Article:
A day in the life…not quite

WHY NEWCASTLE?

3 Why Newcastle?

We found this in our archives and it was never published – it’s from 2009 but still just as relevant today as it was then! This is not exactly a day in my life but I do enjoy my work immensely due to some of the things I come across, learn about or just have a passion for.

 

The story starts in Newcastle – a city most people will have heard of. Three reasons why you may have heard of Newcastle:

1) Beer of course, the famous Newcastle Brown Ale, brewed with the waters of the river Tyne. 

2) Football! You can’t escape football (Newcastle United FC) in the city. Unlike most cities there is only one club in Newcastle which means when you are born here you have black and white blood or you don’t like football – which at the same time means you should maybe move out… 

3) The third reason why you may have heard of Newcastle is industry. Once famous for exporting coal (and that famous 18th Century saying “Carrying Coals to Newcastle” ), building the largest ships and the steel industry, Newcastle was at one time the heart of the Industrial Revolution. To find out who really invented the light bulb for example you will have to visit…

 

It is industry, however, that gives people preconceptions about the city – many years ago it is true that the city was down and buried, dirty and lost… Today the city is transformed! And not just in the way you may read in glossy brochures – it really has – completely! 

When you visit today, you find some of the greatest classical architecture of any English city in the heart of the city in Grainger Town quarter with Earl Grey (yes, he of the tea) sitting proud on the city centre monument and people shopping in the city that gave us the department store(!)…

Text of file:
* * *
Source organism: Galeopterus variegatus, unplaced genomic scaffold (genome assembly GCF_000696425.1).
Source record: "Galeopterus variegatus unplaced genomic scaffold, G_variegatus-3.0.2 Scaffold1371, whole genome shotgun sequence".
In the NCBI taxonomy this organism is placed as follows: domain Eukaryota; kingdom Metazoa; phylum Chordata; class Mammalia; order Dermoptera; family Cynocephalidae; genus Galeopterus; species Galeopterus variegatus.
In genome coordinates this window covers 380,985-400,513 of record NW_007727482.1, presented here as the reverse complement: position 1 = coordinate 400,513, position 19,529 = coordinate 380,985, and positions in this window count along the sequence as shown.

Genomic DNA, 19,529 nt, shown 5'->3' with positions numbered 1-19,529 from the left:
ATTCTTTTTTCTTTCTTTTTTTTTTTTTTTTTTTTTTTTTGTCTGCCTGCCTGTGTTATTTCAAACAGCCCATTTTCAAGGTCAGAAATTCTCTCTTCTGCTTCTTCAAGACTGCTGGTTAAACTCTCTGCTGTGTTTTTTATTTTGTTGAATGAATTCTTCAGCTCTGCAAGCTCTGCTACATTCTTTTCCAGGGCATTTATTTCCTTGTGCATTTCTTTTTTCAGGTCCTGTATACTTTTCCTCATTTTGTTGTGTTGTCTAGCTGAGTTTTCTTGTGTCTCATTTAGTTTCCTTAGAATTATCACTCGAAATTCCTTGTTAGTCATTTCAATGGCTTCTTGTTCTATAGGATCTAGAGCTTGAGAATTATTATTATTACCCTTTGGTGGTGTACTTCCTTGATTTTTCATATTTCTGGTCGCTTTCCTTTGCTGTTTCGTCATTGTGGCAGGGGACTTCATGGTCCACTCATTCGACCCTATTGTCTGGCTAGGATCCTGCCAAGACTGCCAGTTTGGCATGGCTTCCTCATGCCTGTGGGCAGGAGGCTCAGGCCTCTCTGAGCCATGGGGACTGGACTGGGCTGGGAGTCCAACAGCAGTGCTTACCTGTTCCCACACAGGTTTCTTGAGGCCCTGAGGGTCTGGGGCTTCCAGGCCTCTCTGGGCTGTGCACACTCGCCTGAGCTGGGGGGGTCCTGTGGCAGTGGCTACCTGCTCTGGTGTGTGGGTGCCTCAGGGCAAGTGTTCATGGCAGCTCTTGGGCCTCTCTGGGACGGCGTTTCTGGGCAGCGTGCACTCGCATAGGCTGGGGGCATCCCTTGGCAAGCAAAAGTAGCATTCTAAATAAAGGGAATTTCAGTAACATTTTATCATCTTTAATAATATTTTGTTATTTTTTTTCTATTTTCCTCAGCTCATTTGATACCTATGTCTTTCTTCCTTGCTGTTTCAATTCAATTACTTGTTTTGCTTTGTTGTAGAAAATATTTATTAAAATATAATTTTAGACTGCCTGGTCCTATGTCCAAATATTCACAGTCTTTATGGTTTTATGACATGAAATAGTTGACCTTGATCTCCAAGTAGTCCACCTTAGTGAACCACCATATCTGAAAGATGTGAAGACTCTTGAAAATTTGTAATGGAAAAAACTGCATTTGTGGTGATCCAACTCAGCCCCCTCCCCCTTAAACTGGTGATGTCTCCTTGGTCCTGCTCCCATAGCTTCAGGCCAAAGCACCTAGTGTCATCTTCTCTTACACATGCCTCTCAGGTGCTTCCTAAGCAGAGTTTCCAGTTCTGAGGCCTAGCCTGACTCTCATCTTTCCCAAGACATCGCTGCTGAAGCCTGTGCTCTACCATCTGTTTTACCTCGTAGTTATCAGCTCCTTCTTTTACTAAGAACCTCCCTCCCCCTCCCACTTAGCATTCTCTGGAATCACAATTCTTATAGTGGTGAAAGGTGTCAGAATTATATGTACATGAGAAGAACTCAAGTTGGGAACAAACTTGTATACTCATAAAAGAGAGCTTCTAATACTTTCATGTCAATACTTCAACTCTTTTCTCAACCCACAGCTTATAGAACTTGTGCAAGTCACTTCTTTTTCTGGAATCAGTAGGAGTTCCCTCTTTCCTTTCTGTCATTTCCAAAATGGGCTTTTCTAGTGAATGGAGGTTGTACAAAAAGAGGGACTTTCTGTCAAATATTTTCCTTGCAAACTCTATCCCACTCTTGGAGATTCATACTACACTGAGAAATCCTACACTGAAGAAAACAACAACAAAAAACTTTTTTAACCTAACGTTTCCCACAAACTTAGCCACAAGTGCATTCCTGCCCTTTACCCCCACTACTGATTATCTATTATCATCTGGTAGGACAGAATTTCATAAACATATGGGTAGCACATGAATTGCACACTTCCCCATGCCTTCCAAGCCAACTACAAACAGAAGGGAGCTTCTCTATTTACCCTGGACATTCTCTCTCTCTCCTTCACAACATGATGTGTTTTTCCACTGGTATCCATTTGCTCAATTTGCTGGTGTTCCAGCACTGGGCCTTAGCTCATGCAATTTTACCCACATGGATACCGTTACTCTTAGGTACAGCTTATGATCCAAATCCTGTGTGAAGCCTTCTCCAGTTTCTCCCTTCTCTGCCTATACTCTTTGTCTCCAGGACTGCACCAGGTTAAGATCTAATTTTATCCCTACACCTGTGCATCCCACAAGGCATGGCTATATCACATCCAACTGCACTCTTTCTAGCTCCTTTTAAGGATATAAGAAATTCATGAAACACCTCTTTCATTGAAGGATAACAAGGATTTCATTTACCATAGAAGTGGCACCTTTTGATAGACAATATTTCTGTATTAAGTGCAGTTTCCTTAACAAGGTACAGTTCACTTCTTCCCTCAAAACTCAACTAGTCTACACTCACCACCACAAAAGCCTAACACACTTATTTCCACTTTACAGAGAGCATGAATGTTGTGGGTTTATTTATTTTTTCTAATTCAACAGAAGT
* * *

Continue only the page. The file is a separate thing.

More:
Along the river, you can find a mix of old and new with stunning bridges, views onto the old medieval castle (which gave the city its name) and impressive architecture such as Norman Foster’s Sage Gateshead, the renewed BALTIC Centre for Contemporary Arts and the fantastic, before-mentioned, seven bridges spanning the best Salmon river in England, the Tyne – check out our amazing walking tour taking you to all of the above!.

 

Down by this great river also lies the small but beautiful Live Theatre. This was the place where Lee Hall’s Billy Elliott was born. His second masterpiece is the story of a group of miners who decided in 1934 to start an arts appreciation class. They invited a tutor to Ashington (a pit village near Newcastle), who was unable to understand their Geordie dialect and said they would have to paint their feelings for him to understand. 

So they did, some good, some not so good. There are some lovely parts in this story which I am happy to tell you when you are here but in summary, the Ashington Group went on until the 1980s when their ups and downs were made into a book and later a play called The Pitmen Painters, first shown in the Live Theatre in Newcastle, later in London’s West End and even as far as Broadway in New York.

 

The reason I am telling you this is because the BBC are planning to create a film (maybe even for cinemas just like Billy Elliott) and most importantly, when you do come to Newcastle, not only can you see the Live Theatre but travelling a few minutes North, you are also able to see the original art in the fabulous Woodhorn Museum – a must on your way up the Northumberland coast!

 

I hope this has been an interesting read and given you a reason to check out the city for more and – I would be very happy to help you make most of your time in the city and other parts of this beautiful and breathtaking region. Why not join one of our private walking tours through Newcastle?

Alex Jacobs, 2009 (updated 2014)